Letters week of May 11, 2006

Pizza, T-Shirts and a Real Resolve to​ End Genocide

At the April 30 rally for Darfur in Washington, D.C., thousands of people came from around the nation, and Har Zion Temple in Penn Valley sent eight full buses (Cover story: “A Profound Cry of ‘Never Again!’ ” May 4).

One of the buses was filled with more than 50 USYers from the Hagesher Region. In D.C., two other USY regions welcomed us at Adas Israel Synagogue. We all made posters, blew up “USY Cares” balloons, ate pizza and learned about the situation in Darfur.

At the rally, we sold T-shirts imprinted with the slogan, “Never Again!” All of the proceeds are going to “Kids for Kids,” a group in England that donates money directly to children in Darfur to buy necessary staples and supplies.

As Jews, we feel obligated to stand up and speak for those who cannot speak for themselves. After the Holocaust, we vowed never to let history repeat itself. It was such a rewarding experience to see people of different backgrounds come together for this cause.
Jessica Baer
Aurora Greenberg

Har Zion USY
Penn Valley

Darfur Outcry Leads to Thoughts of Holocaust

On April 30, I traveled with a group of Hadassah women to Washington, D.C., to support the Darfur people in their quest to stop genocide and rape in their country.

Yet all the moving speeches could not compare to the feelings present when a group of young men and women from Darfur marched in, and in unison cried, “No more genocide!”

I just cannot express how emotional that moment became, as I reflected back to what I had read and been told about the Holocaust.

I wondered what would have been different if the Jews had had such an amazing group of people speak on their behalf.

Darfur is the first genocide of the 21st century, and hopefully, it will be the last.

We must never turn a blind eye to the suffering.

We must remain a people of conscience.
Gloria Gelman

Compassion for Illegals Hurts the Whole System

As I read the Jewish Exponent’s editorial linking the debate on immigration and Passover (Editorial: “Compassion Required for Strangers Among Us,” April 13), I found myself getting more and more confused.

On the one hand, the Exponent admits that America has a right to control its borders and determine who enters the country; on the other, it seems to deny us the means to do so.

Building a wall at the southern border and criminalizing the illegals is necessary because everything else has failed. If we provide citizenship and benefits for the illegals who have defied our laws; in 10 to 15 years, we will have 25 million more demanding that we do the same for them.

I have no doubt that the Exponent will then be writing an editorial asking for compassion for the new immigrants.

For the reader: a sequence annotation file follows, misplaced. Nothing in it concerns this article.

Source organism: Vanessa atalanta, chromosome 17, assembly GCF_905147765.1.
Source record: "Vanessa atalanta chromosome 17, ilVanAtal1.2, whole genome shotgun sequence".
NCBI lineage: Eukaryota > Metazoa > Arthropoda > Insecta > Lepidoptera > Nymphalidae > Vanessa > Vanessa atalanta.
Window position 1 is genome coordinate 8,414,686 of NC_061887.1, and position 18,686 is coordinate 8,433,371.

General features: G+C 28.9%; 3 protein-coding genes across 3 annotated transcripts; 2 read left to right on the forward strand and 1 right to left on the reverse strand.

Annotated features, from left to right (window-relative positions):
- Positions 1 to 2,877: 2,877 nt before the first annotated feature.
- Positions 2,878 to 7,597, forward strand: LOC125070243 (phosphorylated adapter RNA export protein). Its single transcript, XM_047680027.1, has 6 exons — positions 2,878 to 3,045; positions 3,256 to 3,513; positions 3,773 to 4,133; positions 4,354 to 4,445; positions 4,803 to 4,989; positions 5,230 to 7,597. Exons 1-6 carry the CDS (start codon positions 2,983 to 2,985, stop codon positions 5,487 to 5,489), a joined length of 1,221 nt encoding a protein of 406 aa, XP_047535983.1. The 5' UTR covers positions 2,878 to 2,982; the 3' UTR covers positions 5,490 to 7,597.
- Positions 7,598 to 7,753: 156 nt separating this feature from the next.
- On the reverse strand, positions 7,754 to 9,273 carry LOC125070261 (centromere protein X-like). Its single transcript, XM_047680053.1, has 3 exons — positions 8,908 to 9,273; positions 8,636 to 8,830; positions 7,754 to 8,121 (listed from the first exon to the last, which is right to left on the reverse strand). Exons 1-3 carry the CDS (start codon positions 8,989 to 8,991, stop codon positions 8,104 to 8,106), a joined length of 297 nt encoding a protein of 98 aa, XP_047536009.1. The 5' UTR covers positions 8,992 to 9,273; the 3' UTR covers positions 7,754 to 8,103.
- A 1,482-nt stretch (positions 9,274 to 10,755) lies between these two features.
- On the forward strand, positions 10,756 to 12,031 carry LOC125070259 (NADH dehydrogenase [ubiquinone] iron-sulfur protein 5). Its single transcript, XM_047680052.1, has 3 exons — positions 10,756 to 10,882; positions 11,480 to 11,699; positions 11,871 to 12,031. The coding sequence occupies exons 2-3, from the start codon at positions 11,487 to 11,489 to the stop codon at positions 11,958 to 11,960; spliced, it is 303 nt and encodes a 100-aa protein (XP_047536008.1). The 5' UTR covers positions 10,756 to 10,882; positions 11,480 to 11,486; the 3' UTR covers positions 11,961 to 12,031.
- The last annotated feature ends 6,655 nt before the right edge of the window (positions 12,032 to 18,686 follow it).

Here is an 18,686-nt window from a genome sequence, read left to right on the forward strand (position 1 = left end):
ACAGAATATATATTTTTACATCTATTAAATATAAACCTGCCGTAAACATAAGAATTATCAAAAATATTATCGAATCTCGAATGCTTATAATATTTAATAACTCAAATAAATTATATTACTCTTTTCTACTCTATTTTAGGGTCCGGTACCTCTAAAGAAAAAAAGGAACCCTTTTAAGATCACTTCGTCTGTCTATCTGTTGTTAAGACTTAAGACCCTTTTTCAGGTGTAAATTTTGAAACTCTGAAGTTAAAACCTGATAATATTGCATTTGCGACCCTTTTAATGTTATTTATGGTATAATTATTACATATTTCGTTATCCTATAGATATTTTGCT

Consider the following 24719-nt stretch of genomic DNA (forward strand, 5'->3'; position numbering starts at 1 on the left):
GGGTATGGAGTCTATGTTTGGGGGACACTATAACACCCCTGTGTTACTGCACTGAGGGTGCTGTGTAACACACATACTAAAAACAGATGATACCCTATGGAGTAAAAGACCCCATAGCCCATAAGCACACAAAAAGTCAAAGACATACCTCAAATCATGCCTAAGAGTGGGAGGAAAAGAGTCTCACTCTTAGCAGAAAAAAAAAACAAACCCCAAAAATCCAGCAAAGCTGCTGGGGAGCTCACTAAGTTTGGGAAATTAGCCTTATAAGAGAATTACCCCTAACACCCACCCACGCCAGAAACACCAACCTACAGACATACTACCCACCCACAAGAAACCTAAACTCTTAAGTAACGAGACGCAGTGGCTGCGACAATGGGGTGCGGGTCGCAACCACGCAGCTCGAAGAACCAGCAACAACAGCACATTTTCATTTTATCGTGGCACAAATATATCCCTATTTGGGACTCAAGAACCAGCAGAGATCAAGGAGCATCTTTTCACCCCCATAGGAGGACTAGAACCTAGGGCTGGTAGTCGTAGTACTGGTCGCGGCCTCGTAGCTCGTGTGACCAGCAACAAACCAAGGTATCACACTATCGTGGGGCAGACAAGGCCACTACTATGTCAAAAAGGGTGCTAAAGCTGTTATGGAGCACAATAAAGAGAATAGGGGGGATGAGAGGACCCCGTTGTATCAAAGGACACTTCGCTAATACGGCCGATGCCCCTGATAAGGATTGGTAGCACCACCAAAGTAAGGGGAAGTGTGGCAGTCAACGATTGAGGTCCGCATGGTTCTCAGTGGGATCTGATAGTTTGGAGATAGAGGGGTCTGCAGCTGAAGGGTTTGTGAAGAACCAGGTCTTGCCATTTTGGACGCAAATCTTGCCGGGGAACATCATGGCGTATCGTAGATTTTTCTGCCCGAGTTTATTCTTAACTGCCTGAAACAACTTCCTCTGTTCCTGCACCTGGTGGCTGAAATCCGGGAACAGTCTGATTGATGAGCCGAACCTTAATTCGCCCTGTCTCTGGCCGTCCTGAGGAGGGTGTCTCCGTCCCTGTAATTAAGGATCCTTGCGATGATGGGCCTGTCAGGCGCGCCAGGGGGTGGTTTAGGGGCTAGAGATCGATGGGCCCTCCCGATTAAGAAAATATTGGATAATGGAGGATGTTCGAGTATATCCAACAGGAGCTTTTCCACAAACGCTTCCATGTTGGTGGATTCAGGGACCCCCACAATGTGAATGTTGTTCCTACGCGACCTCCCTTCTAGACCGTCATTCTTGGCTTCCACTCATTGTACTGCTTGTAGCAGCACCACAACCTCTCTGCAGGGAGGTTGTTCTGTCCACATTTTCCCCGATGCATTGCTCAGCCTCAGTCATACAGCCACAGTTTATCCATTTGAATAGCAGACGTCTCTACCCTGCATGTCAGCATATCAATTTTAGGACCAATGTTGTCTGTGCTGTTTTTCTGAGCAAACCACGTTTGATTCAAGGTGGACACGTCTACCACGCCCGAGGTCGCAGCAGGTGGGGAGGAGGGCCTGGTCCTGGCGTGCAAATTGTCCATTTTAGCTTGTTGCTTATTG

I, too, have compassion for these people, though I wonder whether this is the last demand for compassion or just the second of many more.

My compassion is for those who waited their turn to come here, for those border communities whose hospitals and schools are overwhelmed, and for the American people who bear the extra tax and crime burdens imposed on them.
Steve Heitner
Port Jervis Station, N.Y.

DeLay’s Passion for Israel Will Be Missed on the Hill

Contrary to the erroneous assertions in Douglas Bloomfield’s political obituary of Rep. Tom DeLay (Opinions: “Don’t Mourn the Demise of Extremist Operator DeLay!” April 27), election results since 1988 have shown increasing support in the Jewish community for the Republican Party.

Tom DeLay — one of the most ardent supporters of Israel in Congress — was so because it was the right thing to do, not because of some cold political calculation or religious motivation, as cynically suggested by Bloomfield.

What Bloomfield and others who share his politics continue to fail to realize is that peace and reconciliation between the Arabs and Israel will only be achieved when Israel has an actual peace partner, and when the Arabs and their corrupt, fanatical leadership recognize Israel’s right to exist as a sovereign Jewish state. DeLay understood that concept.

Unfortunately, the religious intolerance that Bloomfield cites is most often found on the left side of the political aisle.

Tom DeLay was indeed an ardent and vigorous voice in support of the U.S-Israel relationship.
His passion and commitment will be missed.
Scott M. Feigelstein
Republican Jewish Coalition Pennsylvania/South New Jersey
Bala Cynwyd

Needy ‘Nawlins’ Businesses Hang on by a Thread

Thanks for the great coverage of Arlo Gutherie (Arts & Entertainment: “The Daily Special on the Weekend Menu: Guthrie With Grit,” April 6) and his efforts on behalf of our city. He’s been such a good friend to New Orleans and its musicians.

There is so much work still to be done here, and keeping us in your readers’ minds is crucial. Our tourism-based economy has suffered a severe blow; still, there is a duality to New Orleans right now that makes it a must-see for anyone planning a vacation.

Visitors could come to New Orleans now and see nothing wrong, though the large area of destruction should not be skipped. Our world-class restaurants, galleries, music halls and hotels are waiting for you.

Many of our attractions are small businesses, owned and operated by native-born residents who are now suffering. With no financial aid forthcoming for the thousands of small businesses that represent the very heart of what makes the traditional “Nawlins experience” so unique, most are hanging on by a thread.

We are counting on visitors to keep us going.

We thank you, we love you, and we need you!
Joanne Hilton
St. Charles Guest House
New Orleans



Please enter your comment!
Please enter your name here